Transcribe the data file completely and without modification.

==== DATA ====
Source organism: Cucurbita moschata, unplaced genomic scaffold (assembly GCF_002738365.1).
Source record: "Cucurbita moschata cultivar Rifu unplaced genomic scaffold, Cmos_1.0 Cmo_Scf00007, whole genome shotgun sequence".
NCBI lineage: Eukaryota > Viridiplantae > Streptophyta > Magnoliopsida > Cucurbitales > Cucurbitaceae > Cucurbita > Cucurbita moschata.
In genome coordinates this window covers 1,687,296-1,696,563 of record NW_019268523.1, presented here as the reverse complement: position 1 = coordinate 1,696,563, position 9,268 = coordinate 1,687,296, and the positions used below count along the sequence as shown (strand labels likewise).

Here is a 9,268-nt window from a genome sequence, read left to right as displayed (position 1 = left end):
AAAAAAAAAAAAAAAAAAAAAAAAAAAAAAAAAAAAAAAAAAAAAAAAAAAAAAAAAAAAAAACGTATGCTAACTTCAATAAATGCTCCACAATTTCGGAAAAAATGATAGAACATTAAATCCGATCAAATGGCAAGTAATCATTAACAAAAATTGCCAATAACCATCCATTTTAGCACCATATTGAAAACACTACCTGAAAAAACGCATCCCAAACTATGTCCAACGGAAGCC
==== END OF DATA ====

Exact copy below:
Source organism: Cucurbita moschata, unplaced genomic scaffold (assembly GCF_002738365.1).
Source record: "Cucurbita moschata cultivar Rifu unplaced genomic scaffold, Cmos_1.0 Cmo_Scf00007, whole genome shotgun sequence".
NCBI lineage: Eukaryota > Viridiplantae > Streptophyta > Magnoliopsida > Cucurbitales > Cucurbitaceae > Cucurbita > Cucurbita moschata.
In genome coordinates this window covers 1,687,296-1,696,563 of record NW_019268523.1, presented here as the reverse complement: position 1 = coordinate 1,696,563, position 9,268 = coordinate 1,687,296, and the positions used below count along the sequence as shown (strand labels likewise).

Here is a 9,268-nt window from a genome sequence, read left to right as displayed (position 1 = left end):
AAAAAAAAAAAAAAAAAAAAAAAAAAAAAAAAAAAAAAAAAAAAAAAAAAAAAAAAAAAAAAACGTATGCTAACTTCAATAAATGCTCCACAATTTCGGAAAAAATGATAGAACATTAAATCCGATCAAATGGCAAGTAATCATTAACAAAAATTGCCAATAACCATCCATTTTAGCACCATATTGAAAACACTACCTGAAAAAACGCATCCCAAACTATGTCCAACGGAAGCC